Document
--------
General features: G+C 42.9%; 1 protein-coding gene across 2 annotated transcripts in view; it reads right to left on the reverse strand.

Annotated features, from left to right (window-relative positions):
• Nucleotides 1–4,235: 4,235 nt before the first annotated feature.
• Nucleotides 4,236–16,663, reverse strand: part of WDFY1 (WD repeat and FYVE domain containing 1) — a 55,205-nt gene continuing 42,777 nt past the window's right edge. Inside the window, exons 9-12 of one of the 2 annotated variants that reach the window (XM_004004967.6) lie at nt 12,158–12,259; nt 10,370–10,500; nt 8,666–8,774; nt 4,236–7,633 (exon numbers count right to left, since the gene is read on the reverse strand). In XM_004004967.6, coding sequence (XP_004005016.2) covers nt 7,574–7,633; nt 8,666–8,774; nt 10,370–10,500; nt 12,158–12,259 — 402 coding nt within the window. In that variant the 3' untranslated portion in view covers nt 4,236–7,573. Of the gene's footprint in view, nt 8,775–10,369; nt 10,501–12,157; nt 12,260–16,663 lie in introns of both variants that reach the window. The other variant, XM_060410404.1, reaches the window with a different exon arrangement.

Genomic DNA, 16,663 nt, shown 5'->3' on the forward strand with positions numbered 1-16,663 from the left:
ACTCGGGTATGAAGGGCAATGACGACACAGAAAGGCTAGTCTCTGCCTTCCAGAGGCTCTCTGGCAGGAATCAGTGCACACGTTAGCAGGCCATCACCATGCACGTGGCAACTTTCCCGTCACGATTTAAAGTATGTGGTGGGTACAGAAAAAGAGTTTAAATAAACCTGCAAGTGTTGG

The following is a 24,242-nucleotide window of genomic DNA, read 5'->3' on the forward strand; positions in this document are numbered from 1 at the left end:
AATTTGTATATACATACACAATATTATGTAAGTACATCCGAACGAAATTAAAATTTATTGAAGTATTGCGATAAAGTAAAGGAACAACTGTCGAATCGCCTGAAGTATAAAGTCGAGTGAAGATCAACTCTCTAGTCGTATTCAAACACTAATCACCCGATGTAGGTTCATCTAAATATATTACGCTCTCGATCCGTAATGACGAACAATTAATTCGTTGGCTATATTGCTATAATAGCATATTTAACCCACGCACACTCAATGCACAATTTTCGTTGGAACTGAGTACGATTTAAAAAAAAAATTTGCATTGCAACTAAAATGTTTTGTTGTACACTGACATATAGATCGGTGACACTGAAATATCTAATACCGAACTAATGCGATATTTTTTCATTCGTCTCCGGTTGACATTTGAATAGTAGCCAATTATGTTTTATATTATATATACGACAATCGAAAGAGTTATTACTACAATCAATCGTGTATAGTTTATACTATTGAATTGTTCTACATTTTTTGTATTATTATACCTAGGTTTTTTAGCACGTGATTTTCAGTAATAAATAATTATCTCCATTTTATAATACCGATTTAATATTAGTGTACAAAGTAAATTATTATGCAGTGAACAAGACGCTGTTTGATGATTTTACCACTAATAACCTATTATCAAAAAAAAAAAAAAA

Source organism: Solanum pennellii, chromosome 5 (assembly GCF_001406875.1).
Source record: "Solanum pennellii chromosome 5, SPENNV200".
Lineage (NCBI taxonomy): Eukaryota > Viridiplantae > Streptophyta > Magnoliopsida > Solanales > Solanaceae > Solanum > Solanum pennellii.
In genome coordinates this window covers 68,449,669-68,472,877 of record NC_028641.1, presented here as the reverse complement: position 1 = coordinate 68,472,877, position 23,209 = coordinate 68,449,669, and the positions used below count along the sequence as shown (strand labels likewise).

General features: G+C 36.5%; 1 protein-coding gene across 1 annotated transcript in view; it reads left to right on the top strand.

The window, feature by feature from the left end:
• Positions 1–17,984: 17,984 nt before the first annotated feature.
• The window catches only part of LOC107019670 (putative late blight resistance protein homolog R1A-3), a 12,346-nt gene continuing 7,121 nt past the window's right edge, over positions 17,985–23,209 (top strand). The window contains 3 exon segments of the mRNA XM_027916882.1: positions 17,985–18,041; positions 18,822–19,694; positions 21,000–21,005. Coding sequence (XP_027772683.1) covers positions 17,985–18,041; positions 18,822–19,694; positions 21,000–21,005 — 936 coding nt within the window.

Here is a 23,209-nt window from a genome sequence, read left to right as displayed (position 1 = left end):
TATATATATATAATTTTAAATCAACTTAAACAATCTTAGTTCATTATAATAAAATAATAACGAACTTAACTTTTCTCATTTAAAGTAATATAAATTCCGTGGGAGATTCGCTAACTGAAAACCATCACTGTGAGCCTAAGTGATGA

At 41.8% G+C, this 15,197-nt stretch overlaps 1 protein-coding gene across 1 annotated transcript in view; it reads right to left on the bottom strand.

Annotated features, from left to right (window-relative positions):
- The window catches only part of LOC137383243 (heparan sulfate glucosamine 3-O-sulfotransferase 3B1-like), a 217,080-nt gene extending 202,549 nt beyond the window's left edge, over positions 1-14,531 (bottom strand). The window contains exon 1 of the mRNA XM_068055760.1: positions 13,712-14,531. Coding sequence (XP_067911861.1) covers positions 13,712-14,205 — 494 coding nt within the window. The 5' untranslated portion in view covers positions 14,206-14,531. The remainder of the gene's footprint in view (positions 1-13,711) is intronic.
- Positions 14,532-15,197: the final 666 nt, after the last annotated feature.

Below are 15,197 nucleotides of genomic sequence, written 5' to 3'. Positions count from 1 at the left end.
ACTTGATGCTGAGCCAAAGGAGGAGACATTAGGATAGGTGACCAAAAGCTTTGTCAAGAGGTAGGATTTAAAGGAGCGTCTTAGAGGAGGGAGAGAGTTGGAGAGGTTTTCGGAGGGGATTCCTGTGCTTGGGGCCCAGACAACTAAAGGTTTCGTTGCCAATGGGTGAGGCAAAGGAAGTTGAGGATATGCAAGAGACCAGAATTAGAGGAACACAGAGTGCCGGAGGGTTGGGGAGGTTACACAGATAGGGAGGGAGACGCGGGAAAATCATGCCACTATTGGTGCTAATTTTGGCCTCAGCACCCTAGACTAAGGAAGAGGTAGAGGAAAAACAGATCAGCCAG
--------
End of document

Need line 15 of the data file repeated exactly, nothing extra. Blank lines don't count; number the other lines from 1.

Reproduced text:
• Positions 1–17,984: 17,984 nt before the first annotated feature.